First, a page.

ParaNorman – Can a Kid’s Zombie film really Work by Playing off Trope?

Studio Laika is one of the new premiere studios for stop motion animation these days. I mean with academy award nominations for each of their four films, one could say that while they haven’t won they are batting one hundred for potential quality recognized. No film has had a mixed reception by critiques besides potentially Boxtrolls and it is easy to consider them one of the more unique animation studios out today. Though I have only started watching their films last year with Kubo and the Two Strings, I have always been confused by one of their films in general and that is ParaNorman. It is a kid’s film that strives off the perceptions of zombies in today’s media, where it dissects what a zombie should be into a relevant theme about mob mentality and perception. With such a great goal in mind, how effectively does the film go about it and can it be whimsical enough to dissuade people from writing it off as a cheap way of making zombies kid friendly?

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ParaNorman is about Norman, a kid ostracized in his town for being weird because he believes he can see ghosts. It turns out that fact is completely true and he becomes the only one in town that can save it from the curse of the original witch the town condemned during its early colonial years. If her curse is enacted she will raise the dead to walk on the earth once more and much like what the trailers show this does in fact happen and makes up the bulk of the film. The build up towards the inevitable rise of the dead is a bit typical to say the least. Norman is treated badly by all those around him, except the ghosts. They perceive him to be a freak and we get plenty of the typical tropes that come along with that like the one other kid who warms up to him or the stereotypical bully who gets no character development really. The real bread and butter of this story is in how it subverts zombie lore and sells you on a message of reflection, perception, and accepting who you are. Utilizing the witch as another means for Norman to understand the lesson of taking it out on them makes you no better than they were.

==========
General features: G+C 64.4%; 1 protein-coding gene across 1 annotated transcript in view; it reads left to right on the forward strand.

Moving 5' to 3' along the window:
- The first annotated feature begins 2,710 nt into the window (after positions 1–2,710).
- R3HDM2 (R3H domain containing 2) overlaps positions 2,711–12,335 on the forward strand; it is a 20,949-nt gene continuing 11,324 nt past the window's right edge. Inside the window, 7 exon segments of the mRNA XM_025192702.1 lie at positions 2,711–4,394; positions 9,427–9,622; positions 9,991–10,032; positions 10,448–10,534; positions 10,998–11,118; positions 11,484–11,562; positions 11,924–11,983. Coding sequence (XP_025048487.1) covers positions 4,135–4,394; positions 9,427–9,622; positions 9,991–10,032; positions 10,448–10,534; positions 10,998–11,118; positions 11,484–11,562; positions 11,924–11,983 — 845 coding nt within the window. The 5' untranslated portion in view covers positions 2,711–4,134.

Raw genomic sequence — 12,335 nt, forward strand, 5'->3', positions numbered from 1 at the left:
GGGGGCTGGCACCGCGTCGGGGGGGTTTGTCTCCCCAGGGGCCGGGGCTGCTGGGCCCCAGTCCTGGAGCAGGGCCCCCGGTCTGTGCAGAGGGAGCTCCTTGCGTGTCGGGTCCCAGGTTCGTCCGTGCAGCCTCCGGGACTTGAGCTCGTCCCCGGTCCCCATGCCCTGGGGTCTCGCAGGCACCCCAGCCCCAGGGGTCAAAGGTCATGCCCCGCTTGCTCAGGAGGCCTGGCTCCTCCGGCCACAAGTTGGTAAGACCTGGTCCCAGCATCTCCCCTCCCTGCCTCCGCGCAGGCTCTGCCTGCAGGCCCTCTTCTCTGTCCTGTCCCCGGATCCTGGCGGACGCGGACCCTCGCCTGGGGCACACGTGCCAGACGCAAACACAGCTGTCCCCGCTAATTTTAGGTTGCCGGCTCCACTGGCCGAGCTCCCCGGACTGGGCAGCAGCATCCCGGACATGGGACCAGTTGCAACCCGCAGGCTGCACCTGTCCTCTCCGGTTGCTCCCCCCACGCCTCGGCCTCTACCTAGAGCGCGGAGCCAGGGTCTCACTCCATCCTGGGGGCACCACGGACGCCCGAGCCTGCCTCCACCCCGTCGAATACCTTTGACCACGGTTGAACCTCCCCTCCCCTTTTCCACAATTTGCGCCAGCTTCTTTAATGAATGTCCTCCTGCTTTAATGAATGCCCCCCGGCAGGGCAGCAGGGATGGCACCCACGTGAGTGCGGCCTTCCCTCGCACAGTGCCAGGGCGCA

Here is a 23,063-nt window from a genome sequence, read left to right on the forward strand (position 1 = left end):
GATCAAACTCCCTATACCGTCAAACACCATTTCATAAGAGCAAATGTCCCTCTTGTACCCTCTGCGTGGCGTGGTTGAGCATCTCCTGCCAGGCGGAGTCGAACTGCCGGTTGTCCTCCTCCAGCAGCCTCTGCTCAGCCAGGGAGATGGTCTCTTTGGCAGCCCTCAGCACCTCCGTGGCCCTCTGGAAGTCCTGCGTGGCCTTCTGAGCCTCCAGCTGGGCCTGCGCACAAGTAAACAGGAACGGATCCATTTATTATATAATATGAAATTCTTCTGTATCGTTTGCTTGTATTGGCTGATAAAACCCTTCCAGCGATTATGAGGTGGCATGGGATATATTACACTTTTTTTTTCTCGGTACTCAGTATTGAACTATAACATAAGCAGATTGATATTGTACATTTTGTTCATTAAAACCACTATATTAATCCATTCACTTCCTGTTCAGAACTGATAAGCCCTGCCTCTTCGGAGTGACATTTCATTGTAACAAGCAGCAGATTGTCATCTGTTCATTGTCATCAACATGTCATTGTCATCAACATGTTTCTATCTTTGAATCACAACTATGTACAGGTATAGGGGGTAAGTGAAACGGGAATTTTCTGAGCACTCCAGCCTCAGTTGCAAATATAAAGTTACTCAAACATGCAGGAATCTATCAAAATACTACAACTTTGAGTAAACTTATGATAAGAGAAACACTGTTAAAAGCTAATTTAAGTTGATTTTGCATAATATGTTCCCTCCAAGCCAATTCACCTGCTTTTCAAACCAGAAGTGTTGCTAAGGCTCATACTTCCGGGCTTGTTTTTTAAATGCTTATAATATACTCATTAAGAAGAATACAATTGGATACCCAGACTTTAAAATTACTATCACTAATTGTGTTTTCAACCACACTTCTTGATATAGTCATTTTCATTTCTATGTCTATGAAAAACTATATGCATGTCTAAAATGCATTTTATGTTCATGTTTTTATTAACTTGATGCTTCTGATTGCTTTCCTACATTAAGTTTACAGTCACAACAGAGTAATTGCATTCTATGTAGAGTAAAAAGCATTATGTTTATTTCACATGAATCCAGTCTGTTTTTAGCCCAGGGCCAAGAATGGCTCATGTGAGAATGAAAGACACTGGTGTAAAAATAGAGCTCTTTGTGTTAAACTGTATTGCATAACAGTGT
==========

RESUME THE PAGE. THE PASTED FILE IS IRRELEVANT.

One could say that theme is overplayed a bit nowadays as a lot of films fall under the message of “love yourself”. The difference with ParaNorman is its use of zombie’s and thriving in this b-horror type of atmosphere. The zombies seem off the first time you see them and only a few zombies have risen from their graves. Right from the start there is something off about the zombies, something off about what is going on. The zombies act afraid, and seem to have personalities and are eventually preyed upon by the fears of the townsfolk who have seen what zombies are. The film even showcases the classic nature of zombies in the beginning through a recreation of a b-horror film. This is a film that plays upon expectation that zombies are terrifying to show you the meaning of perception, that not everything is as black and white as you see it. Every element of the zombies to the witch and her curse plays into Norman’s journey of coming to terms with himself and learning that he’s okay. It is a simple film where you can see the beats coming, but it is the unsuspecting layers that are underneath such a tale that will stand the test of time.